This will ensure that school counselors have ample time to devote to the academic and emotional needs of the students under their care. With S.B.179, school counselors will be able to devote the necessary time to steering Texas students toward bright futures.

As proposed, S.B.179 amends current law relating to the use of public school counselors’ work time. RULEMAKING AUTHORITY Rulemaking authority is expressly granted to the commissioner of education in SECTION 3 (Section 39.056, Education Code) of this bill. SECTION BY SECTION ANALYSIS SECTION 1. Amends Section 33.006, Education Code, by adding Subsections (d), (e), (f), and (g), as follows: (d) Requires the board of trustees of each school district, except as provided by Subsection (e), to adopt a policy that requires a school counselor to spend at least 80 percent of the school counselor’s total work time on duties that are components of a counseling program developed under Section 33.005 (Comprehensive School Counseling Programs).

Provides that, for purposes of this subsection, time spent in administering assessment instruments or providing other assistance in connection with assessment instruments, except time spent in interpreting data from assessment instruments, is not considered time spent on counseling.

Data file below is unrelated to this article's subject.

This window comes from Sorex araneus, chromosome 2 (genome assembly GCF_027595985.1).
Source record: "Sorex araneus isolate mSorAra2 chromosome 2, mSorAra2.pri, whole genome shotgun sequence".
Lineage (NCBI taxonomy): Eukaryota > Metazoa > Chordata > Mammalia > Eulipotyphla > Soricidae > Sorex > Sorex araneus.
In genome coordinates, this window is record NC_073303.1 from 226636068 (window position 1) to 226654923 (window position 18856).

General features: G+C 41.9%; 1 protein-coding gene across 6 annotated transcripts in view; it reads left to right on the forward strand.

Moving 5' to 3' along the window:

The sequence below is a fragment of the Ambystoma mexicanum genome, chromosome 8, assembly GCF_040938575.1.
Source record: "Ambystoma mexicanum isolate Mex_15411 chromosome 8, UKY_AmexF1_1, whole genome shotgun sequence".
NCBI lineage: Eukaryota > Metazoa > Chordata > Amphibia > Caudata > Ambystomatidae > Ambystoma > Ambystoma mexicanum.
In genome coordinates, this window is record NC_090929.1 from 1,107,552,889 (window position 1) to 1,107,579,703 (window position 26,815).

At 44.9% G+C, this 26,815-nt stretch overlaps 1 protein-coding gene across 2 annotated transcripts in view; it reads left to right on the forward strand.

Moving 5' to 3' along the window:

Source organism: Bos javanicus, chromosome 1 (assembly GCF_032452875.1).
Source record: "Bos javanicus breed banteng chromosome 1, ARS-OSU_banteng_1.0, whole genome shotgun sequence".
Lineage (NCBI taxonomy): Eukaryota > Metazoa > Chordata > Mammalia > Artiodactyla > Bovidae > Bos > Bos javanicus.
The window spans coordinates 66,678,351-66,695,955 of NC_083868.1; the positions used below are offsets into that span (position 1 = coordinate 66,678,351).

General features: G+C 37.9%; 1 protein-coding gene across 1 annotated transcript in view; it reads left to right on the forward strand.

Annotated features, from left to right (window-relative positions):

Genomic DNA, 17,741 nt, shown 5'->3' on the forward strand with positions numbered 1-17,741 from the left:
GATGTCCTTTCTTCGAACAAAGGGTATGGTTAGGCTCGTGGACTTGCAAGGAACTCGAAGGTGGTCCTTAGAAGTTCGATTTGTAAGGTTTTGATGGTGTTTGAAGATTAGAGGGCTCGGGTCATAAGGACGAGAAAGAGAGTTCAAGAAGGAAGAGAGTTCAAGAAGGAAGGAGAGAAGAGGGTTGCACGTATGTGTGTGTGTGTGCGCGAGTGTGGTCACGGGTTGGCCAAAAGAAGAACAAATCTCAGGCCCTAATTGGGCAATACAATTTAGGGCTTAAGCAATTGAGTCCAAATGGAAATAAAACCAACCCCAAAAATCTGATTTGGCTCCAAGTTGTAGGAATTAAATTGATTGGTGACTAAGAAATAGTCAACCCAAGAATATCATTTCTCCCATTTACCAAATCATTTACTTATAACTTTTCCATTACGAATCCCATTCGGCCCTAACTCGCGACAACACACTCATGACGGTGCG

Requires each school in the district to implement the policy. Requires that a copy of the policy be maintained in the office of each school in the district and made available on request during regular school hours to district employees, parents of district students, and the public. (e) Requires that, if the board of trustees of a school district determines that, because of staffing needs in the district or at a school in the district, a school counselor must spend less than 80 percent of the school counselor’s total work time on duties that are components of a counseling program developed under Section 33.005, the policy adopted under Subsection (d): (1) include the reasons why the counselor needs to spend less than 80 percent of the counselor’s work time on duties that are components of the counseling program; (2) list the duties the counselor is expected to perform that are not components of the counseling program; and (3) set the percentage of work time that the counselor is required to spend on components of the counseling program.

(f) Prohibits a school district from including a provision in an employment contract with a school counselor under Chapter 21 (Educators) that conflicts with the policy required by Subsection (d) or, except as provided by Subsection (g), has the effect of authorizing a school principal or school district superintendent to require a school counselor to generally perform duties that are not primarily related to a counseling function.

(g) Prohibits a school district to which Subsection (e) applies from including a provision in an employment contract under Chapter 21 with an affected school counselor that has the effect of requiring the counselor to generally perform a duty that is not primarily related to a counseling function unless the duty is specified in the district’s policy under Subsection (e)(2).